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Thursday 2/14/19

You were on my mind over the last weekend, by the way. I hadn't checked my email in a bit. It's just blood, you know? There's never anything good. It's ugly, this is an awful, awful period--it's worse than that, but just take my word for it--and then, of course, there is the silence. Nothing coming back. Which is their current tactic. Today, I've sat here since eight in the morning, and I've just sent things out. You know how fast I type/write. It must be sixty things. Do you know how hard it was today to get two assignments? Blacklisted guy is still publishing more than anyone else, and even more than he ever has. How does the average person even begin to wrap their head around that, let alone what you and a few others know at this juncture? If others ever get to know it. I pray to God, here as new Job, that they do.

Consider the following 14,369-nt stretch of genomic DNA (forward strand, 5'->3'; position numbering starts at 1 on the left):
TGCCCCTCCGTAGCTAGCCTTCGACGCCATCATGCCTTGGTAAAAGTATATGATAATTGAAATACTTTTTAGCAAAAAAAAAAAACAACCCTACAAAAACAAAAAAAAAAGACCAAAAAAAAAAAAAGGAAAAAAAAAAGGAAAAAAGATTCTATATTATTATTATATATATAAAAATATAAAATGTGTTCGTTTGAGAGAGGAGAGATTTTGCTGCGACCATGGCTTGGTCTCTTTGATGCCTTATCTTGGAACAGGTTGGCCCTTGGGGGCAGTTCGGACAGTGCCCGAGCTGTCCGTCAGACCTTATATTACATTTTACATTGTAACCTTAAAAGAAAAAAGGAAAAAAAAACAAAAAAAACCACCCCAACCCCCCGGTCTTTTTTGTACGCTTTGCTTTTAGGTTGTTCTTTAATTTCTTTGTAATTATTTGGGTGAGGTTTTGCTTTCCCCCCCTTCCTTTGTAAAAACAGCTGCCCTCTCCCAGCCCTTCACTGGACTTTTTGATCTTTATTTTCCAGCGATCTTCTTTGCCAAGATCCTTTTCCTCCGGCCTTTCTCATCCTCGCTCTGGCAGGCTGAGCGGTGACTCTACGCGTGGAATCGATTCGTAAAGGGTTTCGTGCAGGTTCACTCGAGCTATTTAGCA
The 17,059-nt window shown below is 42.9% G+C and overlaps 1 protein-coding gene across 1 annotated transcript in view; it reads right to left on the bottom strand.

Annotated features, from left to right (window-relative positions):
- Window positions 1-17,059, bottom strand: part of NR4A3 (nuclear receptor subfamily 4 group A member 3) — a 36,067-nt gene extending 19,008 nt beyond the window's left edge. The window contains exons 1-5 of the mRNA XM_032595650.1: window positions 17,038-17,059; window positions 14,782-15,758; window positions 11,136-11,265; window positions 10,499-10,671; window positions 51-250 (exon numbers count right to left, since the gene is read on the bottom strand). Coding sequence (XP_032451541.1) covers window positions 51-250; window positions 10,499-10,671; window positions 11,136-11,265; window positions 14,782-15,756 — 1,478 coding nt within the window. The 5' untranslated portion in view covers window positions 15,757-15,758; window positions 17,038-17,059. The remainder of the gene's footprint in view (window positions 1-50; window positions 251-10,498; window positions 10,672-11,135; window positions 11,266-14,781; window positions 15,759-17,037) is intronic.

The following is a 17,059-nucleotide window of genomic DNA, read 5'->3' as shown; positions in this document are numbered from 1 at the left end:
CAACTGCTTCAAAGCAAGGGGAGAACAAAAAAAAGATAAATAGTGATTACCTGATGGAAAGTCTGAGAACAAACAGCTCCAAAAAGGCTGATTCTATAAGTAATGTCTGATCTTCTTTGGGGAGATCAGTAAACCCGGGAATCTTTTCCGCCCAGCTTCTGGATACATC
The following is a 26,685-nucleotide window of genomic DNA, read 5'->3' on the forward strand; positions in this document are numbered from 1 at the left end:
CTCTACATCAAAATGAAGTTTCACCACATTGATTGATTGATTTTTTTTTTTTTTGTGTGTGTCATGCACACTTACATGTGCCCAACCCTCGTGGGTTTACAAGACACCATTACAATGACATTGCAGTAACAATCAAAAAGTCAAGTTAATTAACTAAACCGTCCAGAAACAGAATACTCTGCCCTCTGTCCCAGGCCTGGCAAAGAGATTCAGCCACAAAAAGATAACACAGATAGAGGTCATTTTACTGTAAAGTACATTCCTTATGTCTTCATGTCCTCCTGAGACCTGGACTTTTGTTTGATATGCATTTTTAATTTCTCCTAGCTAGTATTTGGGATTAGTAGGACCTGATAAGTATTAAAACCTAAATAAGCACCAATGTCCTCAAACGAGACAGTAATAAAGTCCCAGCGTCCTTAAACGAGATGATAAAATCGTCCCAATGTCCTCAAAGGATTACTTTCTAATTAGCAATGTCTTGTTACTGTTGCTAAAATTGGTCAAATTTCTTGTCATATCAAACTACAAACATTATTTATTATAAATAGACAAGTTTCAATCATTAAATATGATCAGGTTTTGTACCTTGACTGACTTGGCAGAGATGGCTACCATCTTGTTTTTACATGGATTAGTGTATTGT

Increasingly, as I get older, I measure people's decency by if they like sports, nature, if you could get a beer with them and talk about a book or a ballgame, you can disagree with them politically, and you're still mates. Those are the better people. With those people, if they were spread throughout publishing, and you were that kind of person, it would be easy, if you were any good. But those people basically are not here. I mean, you're here. But you don't come from the background of these people. You're a normal person. I don't mean that you're not smarter than everyone. I'm a normal person. We behave normally, we have values, we don't have to put on airs, we're not insecure. But we both come from outside this system. And I meet some people like that, but they're practically nonexistent here. You have these anxiety-ridden, entitled, monsters. Petty monsters. You saw what publishing in Harper's did. That was the last fiction I moved. I can't give it away for free. And I'm writing more of it and writing it better than ever. I get so much better all the time. They can't see that they're killing off reading, and it's such a simple fix. Look at these places dropping. Tin House. Boston Review dropped fiction. The Atlantic has dropped fiction almost entirely. Commentary dropped fiction. I was near death, in a sense, after all of the honestly-earned--earned against great odds and resistance--success over the past half dozen years, but being in Harper's killed me last year. Which I made worse by publishing in Glimmer Train simultaneously, and Rolling Stone, and the LA Times, and seven other places. All at once. And did they hate that. The rest of these people took that out of my ass. They made me pay for that. But to have something like "Pillow Drift," which is my favorite thing I've ever written, and know that, for now, it can't be seen, is a nightmare. I am certain it would be a film. I don't know anyone at Netflix or anything, though, or someone who deals in screenplays. Believe it or not, I watch everything on Netflix. I study it all. That story would do so well there. I know horror. I know film. I know how to write the screenplay. And I know that's just a sterling work as a story. You cannot find me a better short story, period, than that. What happened at The Atlantic was very bad. To have a fiction publication taken from me, a Beatles feature taken from me, and a six figure job taken from me by people who gave out a lot of these jobs to very average writers, a job which was dangled repeatedly in my face, and which I was infinitely more qualified for, is a joint form of searing pain and anger I deal with daily. That association would have helped me, and made my life far easier. And I know that one person is responsible for two of those, maybe all three, and you know who I think--a wolf in sheep's clothing--played a big part, too. I don't want to go scorched earth out in public on these people. I am a nice person. I'm a good person. I am not a confrontational person. But I cannot sit here indefinitely and just let them get away with everything and have me die in poverty and anonymity. I cannot let that happen. And so I am faced with doing things I really do not wish to do. It is already taking a huge toll on me. Spiritually, emotionally, physically. But this is what I am here to do. I am here to change this world through my art and what I am. I can't not try everything possible to make sure that happens.